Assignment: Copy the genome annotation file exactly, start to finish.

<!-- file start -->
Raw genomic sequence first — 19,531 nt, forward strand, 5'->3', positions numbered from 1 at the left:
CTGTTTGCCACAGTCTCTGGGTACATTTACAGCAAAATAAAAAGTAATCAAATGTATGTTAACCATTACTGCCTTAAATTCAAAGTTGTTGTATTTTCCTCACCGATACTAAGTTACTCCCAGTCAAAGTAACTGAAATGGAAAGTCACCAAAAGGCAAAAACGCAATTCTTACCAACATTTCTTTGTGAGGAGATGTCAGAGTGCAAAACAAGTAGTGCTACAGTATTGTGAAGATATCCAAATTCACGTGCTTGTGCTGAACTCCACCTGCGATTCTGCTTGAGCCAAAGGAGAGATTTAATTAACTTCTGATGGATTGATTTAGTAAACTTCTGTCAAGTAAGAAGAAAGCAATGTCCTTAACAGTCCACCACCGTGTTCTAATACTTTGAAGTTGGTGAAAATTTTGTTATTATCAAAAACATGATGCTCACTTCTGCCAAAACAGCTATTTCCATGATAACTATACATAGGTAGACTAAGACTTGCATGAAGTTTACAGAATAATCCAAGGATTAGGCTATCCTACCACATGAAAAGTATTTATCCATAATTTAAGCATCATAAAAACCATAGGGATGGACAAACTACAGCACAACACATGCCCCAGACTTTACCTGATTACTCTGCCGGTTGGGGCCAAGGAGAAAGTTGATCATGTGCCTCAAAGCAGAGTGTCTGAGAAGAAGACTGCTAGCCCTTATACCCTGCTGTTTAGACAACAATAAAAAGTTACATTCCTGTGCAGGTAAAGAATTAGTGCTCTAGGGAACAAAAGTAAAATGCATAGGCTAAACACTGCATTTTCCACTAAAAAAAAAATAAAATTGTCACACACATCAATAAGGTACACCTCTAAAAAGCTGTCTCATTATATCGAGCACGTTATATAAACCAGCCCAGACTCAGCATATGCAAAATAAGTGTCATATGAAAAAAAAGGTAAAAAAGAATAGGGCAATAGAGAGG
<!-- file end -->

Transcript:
Raw genomic sequence first — 19,531 nt, forward strand, 5'->3', positions numbered from 1 at the left:
CTGTTTGCCACAGTCTCTGGGTACATTTACAGCAAAATAAAAAGTAATCAAATGTATGTTAACCATTACTGCCTTAAATTCAAAGTTGTTGTATTTTCCTCACCGATACTAAGTTACTCCCAGTCAAAGTAACTGAAATGGAAAGTCACCAAAAGGCAAAAACGCAATTCTTACCAACATTTCTTTGTGAGGAGATGTCAGAGTGCAAAACAAGTAGTGCTACAGTATTGTGAAGATATCCAAATTCACGTGCTTGTGCTGAACTCCACCTGCGATTCTGCTTGAGCCAAAGGAGAGATTTAATTAACTTCTGATGGATTGATTTAGTAAACTTCTGTCAAGTAAGAAGAAAGCAATGTCCTTAACAGTCCACCACCGTGTTCTAATACTTTGAAGTTGGTGAAAATTTTGTTATTATCAAAAACATGATGCTCACTTCTGCCAAAACAGCTATTTCCATGATAACTATACATAGGTAGACTAAGACTTGCATGAAGTTTACAGAATAATCCAAGGATTAGGCTATCCTACCACATGAAAAGTATTTATCCATAATTTAAGCATCATAAAAACCATAGGGATGGACAAACTACAGCACAACACATGCCCCAGACTTTACCTGATTACTCTGCCGGTTGGGGCCAAGGAGAAAGTTGATCATGTGCCTCAAAGCAGAGTGTCTGAGAAGAAGACTGCTAGCCCTTATACCCTGCTGTTTAGACAACAATAAAAAGTTACATTCCTGTGCAGGTAAAGAATTAGTGCTCTAGGGAACAAAAGTAAAATGCATAGGCTAAACACTGCATTTTCCACTAAAAAAAAAATAAAATTGTCACACACATCAATAAGGTACACCTCTAAAAAGCTGTCTCATTATATCGAGCACGTTATATAAACCAGCCCAGACTCAGCATATGCAAAATAAGTGTCATATGAAAAAAAAGGTAAAAAAGAATAGGGCAATAGAGAGG